Johnson v. American Biltrite
March 25, 2022
On March 25, 2022, at the trial of Benjamin F. Johnson v. American Biltrite, a Delaware jury found that Defendant, American Biltrite’s Amtico floor tile did not play a substantial part in causing Mr. Johnson’s mesothelioma. The entire trial was completed live, and in-person with no remote participation via video conference.
Superior Court Judge Francis J. Jones presided over the trial. This was not only his first jury civil trial, but also his first asbestos trial. His Honor personally conducted jury vior dire based on an agreed-upon set of questions. If a potential juror found a question problematic, Judge Jones met with that person in chambers with one attorney from each party to discuss the issues. Thereafter, Judge Jones either dismissed the juror or had them remain seated. Ultimately, this process proved efficient as a jury of twelve (12) was selected in one day. Ipek Kurul, Esq. of Dalton & Associates, and Michael C. Smith, Esq. of Balick & Balick represented Plaintiff, Benjamin Johnson (“Mr. Johnson”).
Mr. Johnson (70 years-old) alleged that his exposure to asbestos from construction work with Amtico vinyl asbestos floor tile in North Dakota between 1973 and 1986 caused him to develop mesothelioma. He sued for failure to warn of a defective product under strict liability, and that Defendant knew or should have known about the dangers of asbestos and failed to take any remedy to reduce the dangers of exposure. Plaintiff relied upon the expert testimony of Barry Castleman for state-of-the-art and Dr. Mark Ginsburg on pathology and causation.
American Biltrite argued that:
any asbestos exposure Mr. Johnson incurred from Amtico floor tiles was de minimis and did not substantially/proximately cause his injury;
its compliance with regulatory standards and North Dakota law rendered it not liable as a matter of law; and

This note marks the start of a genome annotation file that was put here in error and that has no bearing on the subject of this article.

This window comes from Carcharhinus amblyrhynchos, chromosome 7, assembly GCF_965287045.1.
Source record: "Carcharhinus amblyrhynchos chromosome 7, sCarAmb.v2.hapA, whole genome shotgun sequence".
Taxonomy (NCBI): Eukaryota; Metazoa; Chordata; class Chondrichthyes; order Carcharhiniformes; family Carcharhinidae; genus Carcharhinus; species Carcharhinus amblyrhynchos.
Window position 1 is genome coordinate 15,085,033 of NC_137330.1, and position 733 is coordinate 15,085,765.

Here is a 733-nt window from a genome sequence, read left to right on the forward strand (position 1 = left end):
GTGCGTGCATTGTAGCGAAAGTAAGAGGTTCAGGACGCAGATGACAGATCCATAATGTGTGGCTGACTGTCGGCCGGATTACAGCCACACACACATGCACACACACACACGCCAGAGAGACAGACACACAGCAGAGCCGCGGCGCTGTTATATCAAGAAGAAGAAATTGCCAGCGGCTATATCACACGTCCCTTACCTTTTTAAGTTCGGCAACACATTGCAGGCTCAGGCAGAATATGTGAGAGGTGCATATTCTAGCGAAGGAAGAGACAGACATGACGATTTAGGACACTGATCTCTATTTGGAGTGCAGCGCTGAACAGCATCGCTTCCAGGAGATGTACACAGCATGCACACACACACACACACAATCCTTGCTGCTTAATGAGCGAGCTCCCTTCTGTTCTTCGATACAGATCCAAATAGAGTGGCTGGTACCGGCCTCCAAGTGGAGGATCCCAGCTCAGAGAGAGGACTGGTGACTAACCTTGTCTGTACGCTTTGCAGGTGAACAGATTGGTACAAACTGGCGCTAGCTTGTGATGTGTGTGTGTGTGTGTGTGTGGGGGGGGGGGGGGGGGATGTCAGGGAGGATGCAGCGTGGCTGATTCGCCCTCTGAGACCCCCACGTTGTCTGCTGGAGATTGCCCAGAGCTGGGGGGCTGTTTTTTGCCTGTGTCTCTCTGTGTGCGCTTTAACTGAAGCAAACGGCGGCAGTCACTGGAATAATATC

there are no punitive damages as a matter of law under North Dakota substantive law.
In support of its defense, American Biltrite called as its corporate representative for corporate history and actual knowledge about the dangers of asbestos. As experts, it called Dr. James Crapo to testify about the pathology and lack of asbestos fibers, and Certified Industrial Hygienist, John Spencer, PhD to address the asbestos fibers’ encapsulation in the floor tile and lack of respirable asbestos fibers created by Mr. Johnson’s work thereon, as well as Dr. Ron Dodson regarding the results of tissue digestion studies.
Ultimately, the jury found that while Mr. Johnson was exposed to asbestos from the Amtico floor tiles, any asbestos exposure he experienced did not proximately cause his mesothelioma. Further, while eight (8) other entities, including bankrupts, made it on the verdict form, in applying North Dakota substantive law, there was pro rata liability for damages.
The trial lasted eight (8) days and the jury deliberated for three (3) days. At the end of the first day of deliberations, the jury informed the Court that they were in an 8 to 4 deadlock in favor of Defendant. On the second day, the jury submitted a question to Judge Jones for the definition of “substantial”. Judge Jones responded by instructing them to use their common sense. The next day, the jury returned a unanimous defense verdict.
This Mass Tort Litigation Update is intended to keep readers current on developments in the law. It is not intended to be legal advice. If you have any questions, please contact Joel Doner at (302) 552-2902 or firstname.lastname@example.org, or any other attorney at Eckert Seamans with whom you have been working.